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One of the most common terms you will likely come across in the financial and business news press on a daily basis is gross domestic product (GDP). CEOs, traders and analysts alike make frequent reference to it, often going into a state of panic or euphoria depending on which way the figure is trending.
Despite these frequent references, however, you might often have found yourself wondering what exactly it is and, more importantly, whether it should influence your trading or investment decisions.
What is GDP and why does it matter?
Before we talk about how you can use information on GDP to shape and influence your trading strategies, however, we should first have a clear idea of what is GDP!
Although the definition will vary slightly depending on the economist you are talking to, most definitions describe it as the measure of all the value added to the economy of a country through the production of goods and services within a specified time period. This includes all the income earned from that production, as well as the total amount spent on final goods and services less imports.
For this reason, GDP is often taken to be an indication of the total size of the economy of a given country, as well as a measure of the economy’s health. This makes it more comprehensive than other measures you might use, such as industrial output, wages and consumer spending.
However, although it is a comprehensive measure of all economic activity in a country, it is far from a perfect measurement. There are several clear limits to using GDP as the sole measure of an economy.
Firstly, GDP is a purely economic metric and does not tell you anything about the happiness, well-being or health of a country. It also does not properly account for the costs of that economic growth, such as the environmental impact.
Furthermore, it also tells us nothing about the distribution or concentration of economic activity in a country. Perhaps most importantly, it doesn’t tell you whether income derived from GDP stays in a country to benefit its citizens.
With this basic understanding of GDP in mind, however, how can traders and investors use it to their advantage?
GDP and forex trading
If GDP reflects the overall health of a national economy, albeit at a relatively high level of abstraction, then this will inevitably have an impact on how that country’s currency is viewed on the global foreign exchange (forex) markets.
As with any other economic data, the GDP of a country holds considerable weight for forex traders. It can serve as evidence of growth in an economy, as well as signaling an economic contraction — or even recession!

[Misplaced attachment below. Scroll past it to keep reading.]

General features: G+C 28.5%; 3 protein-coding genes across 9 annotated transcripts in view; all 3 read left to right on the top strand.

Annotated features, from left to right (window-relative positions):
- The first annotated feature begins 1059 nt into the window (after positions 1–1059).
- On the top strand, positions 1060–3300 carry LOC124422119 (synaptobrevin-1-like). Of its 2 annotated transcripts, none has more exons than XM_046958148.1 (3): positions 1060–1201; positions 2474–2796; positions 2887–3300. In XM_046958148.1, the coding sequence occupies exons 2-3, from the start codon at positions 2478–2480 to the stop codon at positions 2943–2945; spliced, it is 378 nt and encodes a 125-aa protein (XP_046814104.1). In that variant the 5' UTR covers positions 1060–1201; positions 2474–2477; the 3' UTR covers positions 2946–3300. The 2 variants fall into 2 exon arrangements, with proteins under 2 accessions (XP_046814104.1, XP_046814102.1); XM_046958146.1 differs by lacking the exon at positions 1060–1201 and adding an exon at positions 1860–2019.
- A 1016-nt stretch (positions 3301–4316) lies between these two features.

Due to this relationship, currency traders often seek out currencies attached to higher rates of GDP as they believe that interest rates will follow the same direction. This is because when an economy experiences good levels of growth, which results in higher consumer spending, prices tend to rise. In response, central banks will often use interest rate increases to curb inflation.
Another situation when forex traders start to take notice, is when GDP is reported to be lower than expected. This can sometimes trigger a selloff of a domestic currency, as traders look to protect themselves from losses.
In these ways, we can see that forex traders pay close attention to GDP data in their trading strategies!
GDP and stock trading
Just as currency prices and GDP have a close relationship, so too do equities and stocks!
As we have seen, positive increases in overall GDP are typically taken to be a positive signal for the health of the country’s economy. When we see this happen in real-time, the equities markets attached or closely related to that economy will also experience a boost.
For example, if the US government posts positive GDP data, American assets such as the S&P 500 or even Tesla tend to get a boost. This reflects the general confidence of traders, regardless of where they are located, in the health and direction of the US economy, which is why the prices rise.
How can I use GDP in my trading and investments?
With these two examples in mind, we can see how important it is to pay attention to GDP data. While it is by no means a perfect economic measure — with GNP arguably being a better indicator — it is nevertheless extremely useful.
As a trader, if you spot a country publishing stronger than expected GDP data, this could be a good indicator to seek out buying opportunities in assets associated with that country. The reverse is true when the GDP data is weaker than anticipated.
However, as a trader you should ultimately not be considering GDP in isolation. Instead, you should consider it as simply one of many data inputs you might use to base your trading and investment decisions on. This is particularly true of GDP, as there are three different versions: advanced, preliminary and final.
Despite these limitations, GDP data is still incredibly useful, and definitely has a place in your trading and investment strategies!
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